BY ERNEST TUAPE
(Craft It’s new foreign correspondent in Kampala)
#1. How to get to Ku Mbuzi
You want to have an authentic Kampala experience, so catch a taxi to Ku Mbuzi. Forget Uber, Taxify or Safe Boda – go for our public transport.
(Oh, us Kampalans calls matatus ‘taxi’.)
The taxis heading to Gayaza Station are in the Old Taxi Park. They’re at the uneven edge of Gayaza, below the steps, after crossing the road from Mutaasa Kafeero arcade.
The conductors can tell you’re headed to Ku Mbuzi.
They’ll shout things out like, “Kalerwe-Mprerewe-Gayaza,” And they’ll call you names like Ssebo, Blaza, Nyabo or Sister. Anything to win you over.
#2. How to know you’re there
Tip: Sit next to the conductor.
As the taxi sets off, tell the conductor where you’re going. Look out the window while on the journey. You’ll see bodaboda riders cutting in front of cars with a level of precision only they can handle. You might cringe at this.
If you see a market that runs the length of about 100 meters along the road, that’s Kalerwe Market, one of our biggest in Kampala.
Remind the conductor not to forget you.
You’ll reach a T-junction with a line of BBQ stoves.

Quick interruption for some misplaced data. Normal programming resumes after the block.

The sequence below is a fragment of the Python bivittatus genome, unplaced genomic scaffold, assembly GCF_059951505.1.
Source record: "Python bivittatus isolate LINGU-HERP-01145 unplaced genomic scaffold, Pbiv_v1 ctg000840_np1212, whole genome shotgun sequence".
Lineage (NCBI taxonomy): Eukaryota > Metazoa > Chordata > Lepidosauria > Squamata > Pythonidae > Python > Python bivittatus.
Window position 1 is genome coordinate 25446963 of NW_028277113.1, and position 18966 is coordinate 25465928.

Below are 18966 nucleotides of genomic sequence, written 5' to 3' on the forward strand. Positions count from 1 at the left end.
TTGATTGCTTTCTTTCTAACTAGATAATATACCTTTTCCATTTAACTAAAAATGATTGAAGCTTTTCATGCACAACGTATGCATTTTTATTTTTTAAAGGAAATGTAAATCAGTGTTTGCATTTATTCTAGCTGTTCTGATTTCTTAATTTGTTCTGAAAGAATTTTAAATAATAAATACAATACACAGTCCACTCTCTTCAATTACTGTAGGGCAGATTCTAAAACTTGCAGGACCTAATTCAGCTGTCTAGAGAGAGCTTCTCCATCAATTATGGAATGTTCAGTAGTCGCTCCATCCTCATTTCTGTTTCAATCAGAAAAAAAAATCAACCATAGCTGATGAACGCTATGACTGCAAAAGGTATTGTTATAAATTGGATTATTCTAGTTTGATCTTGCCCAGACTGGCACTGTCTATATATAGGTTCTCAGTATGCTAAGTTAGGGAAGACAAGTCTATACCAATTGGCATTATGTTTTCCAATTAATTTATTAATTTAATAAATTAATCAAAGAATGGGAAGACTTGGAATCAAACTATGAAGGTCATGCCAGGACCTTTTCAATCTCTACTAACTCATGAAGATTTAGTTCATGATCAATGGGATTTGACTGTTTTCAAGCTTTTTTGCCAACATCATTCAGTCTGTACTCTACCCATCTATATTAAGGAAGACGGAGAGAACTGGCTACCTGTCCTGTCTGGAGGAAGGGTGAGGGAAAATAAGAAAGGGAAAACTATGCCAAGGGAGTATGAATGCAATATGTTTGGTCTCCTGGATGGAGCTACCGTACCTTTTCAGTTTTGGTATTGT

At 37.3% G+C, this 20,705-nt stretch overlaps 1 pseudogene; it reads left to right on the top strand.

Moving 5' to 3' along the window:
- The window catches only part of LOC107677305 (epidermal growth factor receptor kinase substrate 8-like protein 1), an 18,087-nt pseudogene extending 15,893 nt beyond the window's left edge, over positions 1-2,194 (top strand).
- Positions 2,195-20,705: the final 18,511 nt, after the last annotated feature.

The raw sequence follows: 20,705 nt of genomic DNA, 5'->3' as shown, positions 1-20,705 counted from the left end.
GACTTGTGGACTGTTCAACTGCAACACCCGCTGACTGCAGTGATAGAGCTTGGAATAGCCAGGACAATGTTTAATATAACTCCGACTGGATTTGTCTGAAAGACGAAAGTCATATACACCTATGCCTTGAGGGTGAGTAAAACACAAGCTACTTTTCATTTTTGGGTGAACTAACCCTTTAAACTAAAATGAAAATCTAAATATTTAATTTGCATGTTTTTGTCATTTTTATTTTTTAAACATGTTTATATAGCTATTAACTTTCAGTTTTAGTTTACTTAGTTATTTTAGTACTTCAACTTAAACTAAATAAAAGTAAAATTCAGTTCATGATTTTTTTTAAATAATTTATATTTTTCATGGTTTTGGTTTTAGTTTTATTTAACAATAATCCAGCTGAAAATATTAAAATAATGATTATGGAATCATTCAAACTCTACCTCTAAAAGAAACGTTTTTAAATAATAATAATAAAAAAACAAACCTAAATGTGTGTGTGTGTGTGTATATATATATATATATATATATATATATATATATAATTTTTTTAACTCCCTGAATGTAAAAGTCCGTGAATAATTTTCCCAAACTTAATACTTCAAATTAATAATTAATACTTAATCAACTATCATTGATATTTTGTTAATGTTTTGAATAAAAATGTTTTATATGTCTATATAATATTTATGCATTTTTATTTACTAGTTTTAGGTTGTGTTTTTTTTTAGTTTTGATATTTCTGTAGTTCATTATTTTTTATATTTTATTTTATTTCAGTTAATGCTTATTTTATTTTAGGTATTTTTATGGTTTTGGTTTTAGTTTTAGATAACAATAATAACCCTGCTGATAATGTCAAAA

Welcome to Ku Mbuzi.
#3. Don’t be surprised
On any day of the week, you’ll find the parking bursting apart and spilling over.
You’ll see BMWs and Benzs, Toyotas and Mazdas. All these folk have driven over for one thing only: for the experience at Ku Mbuzi’s
Ku Mbuzi’s meat doesn’t discriminate upper-class from middle-class or lower-class.
People go there to have this untainted taste of a well-roasted plate of goat. Journalists put down their cameras. Sex workers forget the nature of their business. Suits loosen their ties and roll up their sleeves.
Everyone here is one big happy family of goat meat lovers.
#4. It doesn’t matter who you go to
There are over 15 service points at Ku Mbuzi. The offerings are the same. There isn’t a difference in the price.
All the meat has a tender, juicy, fireworks-cracking, heart-lightening, memory-stamping taste.
They all pamper you and call you boss and ma’am. Although at the different serving points some people come off as meek and others as aggressive, they all remain courteous to you.
They know you’re paying and they want to make that money with a glow on their faces and a beam in your stomach.
Your wallet won’t resist it.
#5. The back story
Here’s my version.
A broke young man decided he didn’t want empty pockets anymore. He noticed the City Authority fixing the road to Gayaza. He understood that the then-bushy junction to Gayaza and Kyanja could turn into a business place.
His strength lay in his ability to make BBQ.
So he borrowed Ugx 50k from a friend and bought a stove, charcoal, a roasting mesh and 3 Kgs of goat meat. Homeboy set up at that junction.
His first customer was a bodaboda rider.
Now everyone in Kampala is his customer and never forgets Ku Mbuzi.
Tuape blogs at www.silliedance.com